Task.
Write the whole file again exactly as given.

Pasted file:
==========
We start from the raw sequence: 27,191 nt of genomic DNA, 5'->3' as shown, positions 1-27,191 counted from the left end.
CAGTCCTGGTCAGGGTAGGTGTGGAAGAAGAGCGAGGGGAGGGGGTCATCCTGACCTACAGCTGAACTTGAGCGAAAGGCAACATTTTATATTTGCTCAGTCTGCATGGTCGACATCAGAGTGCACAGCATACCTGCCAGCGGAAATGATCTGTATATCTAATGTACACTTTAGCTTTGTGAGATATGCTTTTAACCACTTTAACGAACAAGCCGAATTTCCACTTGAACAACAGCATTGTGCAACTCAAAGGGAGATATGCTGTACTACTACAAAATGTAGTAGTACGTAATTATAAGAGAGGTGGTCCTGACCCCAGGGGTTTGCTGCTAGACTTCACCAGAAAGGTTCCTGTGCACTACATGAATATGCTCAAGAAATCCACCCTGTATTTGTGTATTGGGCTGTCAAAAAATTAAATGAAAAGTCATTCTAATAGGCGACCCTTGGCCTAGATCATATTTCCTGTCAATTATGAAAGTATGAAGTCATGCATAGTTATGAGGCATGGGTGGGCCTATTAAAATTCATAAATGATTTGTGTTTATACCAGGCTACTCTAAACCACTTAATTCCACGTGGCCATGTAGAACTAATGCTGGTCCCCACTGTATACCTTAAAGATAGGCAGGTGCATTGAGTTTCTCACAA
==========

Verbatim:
We start from the raw sequence: 27,191 nt of genomic DNA, 5'->3' as shown, positions 1-27,191 counted from the left end.
CAGTCCTGGTCAGGGTAGGTGTGGAAGAAGAGCGAGGGGAGGGGGTCATCCTGACCTACAGCTGAACTTGAGCGAAAGGCAACATTTTATATTTGCTCAGTCTGCATGGTCGACATCAGAGTGCACAGCATACCTGCCAGCGGAAATGATCTGTATATCTAATGTACACTTTAGCTTTGTGAGATATGCTTTTAACCACTTTAACGAACAAGCCGAATTTCCACTTGAACAACAGCATTGTGCAACTCAAAGGGAGATATGCTGTACTACTACAAAATGTAGTAGTACGTAATTATAAGAGAGGTGGTCCTGACCCCAGGGGTTTGCTGCTAGACTTCACCAGAAAGGTTCCTGTGCACTACATGAATATGCTCAAGAAATCCACCCTGTATTTGTGTATTGGGCTGTCAAAAAATTAAATGAAAAGTCATTCTAATAGGCGACCCTTGGCCTAGATCATATTTCCTGTCAATTATGAAAGTATGAAGTCATGCATAGTTATGAGGCATGGGTGGGCCTATTAAAATTCATAAATGATTTGTGTTTATACCAGGCTACTCTAAACCACTTAATTCCACGTGGCCATGTAGAACTAATGCTGGTCCCCACTGTATACCTTAAAGATAGGCAGGTGCATTGAGTTTCTCACAA